International Bank Account Number (IBAN) – Al Masraf

International Bank Account Number (IBAN)

IBAN Overview

The International Bank Account Number (IBAN) is an international standard for identifying bank accounts across national borders in a way that would minimize the risk of propagating transcription errors. It was originally adopted by the European Committee for Banking Standards, and was later adopted as an international standard under ISO 13616-1:2007. The official IBAN registrar under ISO 13616 -2:2007 is SWIFT.

The IBAN was originally developed to facilitate payments within the European Union but the format is flexible enough to be applied globally. It consists of a ISO 3166-1 alpha-2 country code, followed by two check digits and up to thirty alphanumeric characters for the domestic bank account number (incorporating routing information), called the BBAN (Basic Bank Account Number). It is up to each country’s national banking community to decide on the length
of the BBAN for accounts in that country, but its length must be fixed for any given country.


Before IBAN, customers, especially individuals and small/medium businesses (SME’s), used to be confused by the differing national standards for bank account identification such as bank, branch, routing codes and account number. This often led to necessary routing information being missing from payments.

Furthermore routing information as specified by ISO 9362 does not contain check digits, so simple errors of transcription were not detectable and it was not possible for a sending bank to validate the routing information prior to submitting the payment. Routing errors were therefore frequent causing payments to be delayed and incurred extra costs to the sending and receiving banks and often to intermediary banks also.

IBAN imposes a flexible but regular format sufficient for account identification and contains validation information to avoid errors of transcription. The standard IBAN now carries all the routing information needed to get a payment from one bank to another wherever it may be. IBAN contains check digits which can be validated in any country according to a single standard procedure. It also contains all the key bank account details such as Bank Identifier Codes, branch codes (known as sort codes in the United Kingdom ) and account numbers. Where used, IBAN’s have reduced trans-national money transfer errors to under 0.1% of total payments.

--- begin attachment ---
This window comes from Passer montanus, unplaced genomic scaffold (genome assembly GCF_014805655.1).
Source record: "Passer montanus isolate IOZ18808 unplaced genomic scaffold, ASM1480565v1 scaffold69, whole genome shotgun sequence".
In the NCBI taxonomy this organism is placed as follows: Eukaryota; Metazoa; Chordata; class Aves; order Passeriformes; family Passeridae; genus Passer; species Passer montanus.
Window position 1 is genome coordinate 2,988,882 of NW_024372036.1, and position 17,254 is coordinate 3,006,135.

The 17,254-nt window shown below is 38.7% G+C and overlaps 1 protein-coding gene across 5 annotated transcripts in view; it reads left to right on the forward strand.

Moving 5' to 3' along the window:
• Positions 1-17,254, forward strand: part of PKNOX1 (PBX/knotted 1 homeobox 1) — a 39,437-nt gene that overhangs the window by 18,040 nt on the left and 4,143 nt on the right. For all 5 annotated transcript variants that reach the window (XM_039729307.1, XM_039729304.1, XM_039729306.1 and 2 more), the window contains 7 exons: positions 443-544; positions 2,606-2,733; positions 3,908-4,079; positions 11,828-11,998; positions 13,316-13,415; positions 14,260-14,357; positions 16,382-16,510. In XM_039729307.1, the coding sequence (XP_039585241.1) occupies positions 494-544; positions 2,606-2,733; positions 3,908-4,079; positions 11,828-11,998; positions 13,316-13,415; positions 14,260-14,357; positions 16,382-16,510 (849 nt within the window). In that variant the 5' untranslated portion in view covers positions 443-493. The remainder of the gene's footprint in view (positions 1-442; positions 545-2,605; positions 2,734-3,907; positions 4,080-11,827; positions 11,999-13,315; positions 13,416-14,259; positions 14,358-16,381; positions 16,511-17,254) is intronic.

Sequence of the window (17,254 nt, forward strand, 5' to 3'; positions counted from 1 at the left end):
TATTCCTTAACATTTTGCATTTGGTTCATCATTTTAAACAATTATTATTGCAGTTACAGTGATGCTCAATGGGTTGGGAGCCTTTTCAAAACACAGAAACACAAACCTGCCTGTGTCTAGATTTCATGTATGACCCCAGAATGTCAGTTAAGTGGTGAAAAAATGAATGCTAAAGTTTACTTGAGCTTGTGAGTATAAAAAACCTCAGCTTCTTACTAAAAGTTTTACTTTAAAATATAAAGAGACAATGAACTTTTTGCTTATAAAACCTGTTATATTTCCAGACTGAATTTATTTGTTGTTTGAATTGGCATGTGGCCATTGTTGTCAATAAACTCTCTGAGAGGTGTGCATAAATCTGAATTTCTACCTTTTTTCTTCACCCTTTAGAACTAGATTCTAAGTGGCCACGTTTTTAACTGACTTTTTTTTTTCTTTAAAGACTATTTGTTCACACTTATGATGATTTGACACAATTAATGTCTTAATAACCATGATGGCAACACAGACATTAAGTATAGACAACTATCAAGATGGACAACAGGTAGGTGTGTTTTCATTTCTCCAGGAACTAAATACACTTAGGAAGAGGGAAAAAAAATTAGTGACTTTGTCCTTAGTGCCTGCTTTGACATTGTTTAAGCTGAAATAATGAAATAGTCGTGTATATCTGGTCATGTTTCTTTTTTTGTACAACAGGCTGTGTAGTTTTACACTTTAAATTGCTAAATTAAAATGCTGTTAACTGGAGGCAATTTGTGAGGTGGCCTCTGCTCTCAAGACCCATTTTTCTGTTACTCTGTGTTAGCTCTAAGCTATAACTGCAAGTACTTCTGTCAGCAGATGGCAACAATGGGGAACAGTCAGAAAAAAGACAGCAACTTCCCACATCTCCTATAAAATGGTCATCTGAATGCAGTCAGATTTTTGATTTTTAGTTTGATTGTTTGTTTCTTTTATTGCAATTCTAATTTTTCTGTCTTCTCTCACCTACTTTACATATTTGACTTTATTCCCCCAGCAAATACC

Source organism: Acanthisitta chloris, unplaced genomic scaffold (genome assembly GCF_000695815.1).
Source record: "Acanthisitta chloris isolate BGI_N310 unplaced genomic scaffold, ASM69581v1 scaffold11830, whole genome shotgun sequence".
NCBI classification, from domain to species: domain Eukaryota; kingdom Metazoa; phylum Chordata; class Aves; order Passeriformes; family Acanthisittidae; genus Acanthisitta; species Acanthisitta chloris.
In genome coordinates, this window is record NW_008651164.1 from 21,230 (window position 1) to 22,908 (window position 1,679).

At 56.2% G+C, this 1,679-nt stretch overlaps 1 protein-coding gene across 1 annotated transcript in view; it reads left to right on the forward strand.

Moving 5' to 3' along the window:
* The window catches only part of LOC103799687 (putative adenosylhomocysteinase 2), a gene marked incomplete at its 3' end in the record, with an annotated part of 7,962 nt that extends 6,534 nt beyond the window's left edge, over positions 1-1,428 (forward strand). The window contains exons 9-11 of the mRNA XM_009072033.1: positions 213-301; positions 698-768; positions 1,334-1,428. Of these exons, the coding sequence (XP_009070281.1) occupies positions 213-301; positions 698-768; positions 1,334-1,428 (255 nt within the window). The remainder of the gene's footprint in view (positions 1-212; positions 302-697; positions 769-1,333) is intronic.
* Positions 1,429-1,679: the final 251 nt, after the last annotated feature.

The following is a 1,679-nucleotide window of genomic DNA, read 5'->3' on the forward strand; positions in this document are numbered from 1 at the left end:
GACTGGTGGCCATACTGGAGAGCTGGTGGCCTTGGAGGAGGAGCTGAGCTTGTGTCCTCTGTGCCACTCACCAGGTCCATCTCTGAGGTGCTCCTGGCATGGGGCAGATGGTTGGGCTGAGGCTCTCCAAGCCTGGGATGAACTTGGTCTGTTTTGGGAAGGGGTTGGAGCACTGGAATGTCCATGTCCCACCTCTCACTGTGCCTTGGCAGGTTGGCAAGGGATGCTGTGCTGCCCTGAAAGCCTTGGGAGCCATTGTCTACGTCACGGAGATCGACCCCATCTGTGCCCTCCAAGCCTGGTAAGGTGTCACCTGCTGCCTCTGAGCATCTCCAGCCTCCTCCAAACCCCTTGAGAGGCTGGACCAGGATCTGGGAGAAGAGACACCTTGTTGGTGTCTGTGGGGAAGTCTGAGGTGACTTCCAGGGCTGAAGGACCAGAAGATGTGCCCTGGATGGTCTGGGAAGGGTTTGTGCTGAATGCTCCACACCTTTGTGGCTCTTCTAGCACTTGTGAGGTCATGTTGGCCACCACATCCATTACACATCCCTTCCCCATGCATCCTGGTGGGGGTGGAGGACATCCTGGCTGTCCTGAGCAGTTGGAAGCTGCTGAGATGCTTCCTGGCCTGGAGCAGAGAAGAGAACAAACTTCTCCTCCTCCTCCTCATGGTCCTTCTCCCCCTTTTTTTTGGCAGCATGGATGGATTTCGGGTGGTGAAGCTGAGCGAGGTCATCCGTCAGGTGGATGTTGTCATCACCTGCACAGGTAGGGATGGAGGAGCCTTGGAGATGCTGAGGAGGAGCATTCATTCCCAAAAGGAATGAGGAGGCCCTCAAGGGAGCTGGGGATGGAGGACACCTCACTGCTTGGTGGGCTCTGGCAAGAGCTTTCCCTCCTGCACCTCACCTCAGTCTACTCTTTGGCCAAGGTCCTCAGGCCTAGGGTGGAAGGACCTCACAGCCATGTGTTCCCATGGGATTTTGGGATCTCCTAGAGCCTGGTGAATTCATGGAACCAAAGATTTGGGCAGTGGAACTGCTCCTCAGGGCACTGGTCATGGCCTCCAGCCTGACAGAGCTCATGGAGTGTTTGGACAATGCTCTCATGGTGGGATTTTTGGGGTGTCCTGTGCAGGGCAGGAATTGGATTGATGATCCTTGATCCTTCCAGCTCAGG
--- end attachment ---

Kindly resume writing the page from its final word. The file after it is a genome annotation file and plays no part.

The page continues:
The check digits enable the sending bank (or its customer) to verify the validity of a routing destination and account number from a single string of data at the time of data entry. Thus routing and account number errors are virtually eliminated.

The IBAN should not contain spaces when transmitted electronically. However, when printed on paper, the IBAN is expressed in groups of four characters separated by a single space, the last group being of variable length as shown in the example below

Country IBAN formatting example
Greece GR1 6 0110 10 5 0 0000 10 5 4 7 0 2 3 7 9 5
Great Britain GB 3 5 MIDL 4 0 2 5 3 4 3 2 1 4 4 6 7 0
Saudi Arabia SA 8 0 8 0 0 0 0 3 7 5 6 0 8 0 101 9 01 6 0
Switzerland CH 5 1 0 8 6 8 6 0 0 1 2 5 6 5 1 5 0 0 1
UAE AE0 7 0 3 3 1 2 3 4 5 6 7 8 9 012 3 4 5 6

The characters that may be used in an IBAN are the Hindu-Arabic numerals ‘0’ to ‘ 9 ‘ and the 2 6 upper case Latin alphabetic characters ‘A’ to ‘Z’. This applies even in countries such as Greece, Saudi Arabia and others where these characters and/or numerals are not used in the national language.

Geographical Usage

All banks in Europe (except for the Commonwealth of Independent States) provide an IBAN identifier for their accounts as well as nationally recognized identifiers – this being mandatory within the European Economic Area. In addition, Kuwait, Lebanon, Mauritius, Saudi Arabia, Tunisia and Turkey also provide IBAN format account identifiers.

Some banks outside Europe may not recognize IBAN, though as time passes this is expected to diminish. Non-European banks typically accept IBAN’s as bank account numbers for accounts in Europe, although they might not treat IBAN’s differently to the way they treat other foreign bank account numbers. In particular, they might choose not to check that the IBAN is valid prior to sending the payment.

In the absence of an IBAN it remains necessary to use the current ISO 9362 Bank Identifier Code system (BIC or SWIFT code) in conjunction with the BBAN.

IBAN Implementation for UAE

The IBAN implementation for the UAE closely follows the international implementation standards.
The IBAN for the UAE will be based on the following components.

Part Field ID Length Type Description
01 C 2 A The ISO 3166-1 alpha-2 country code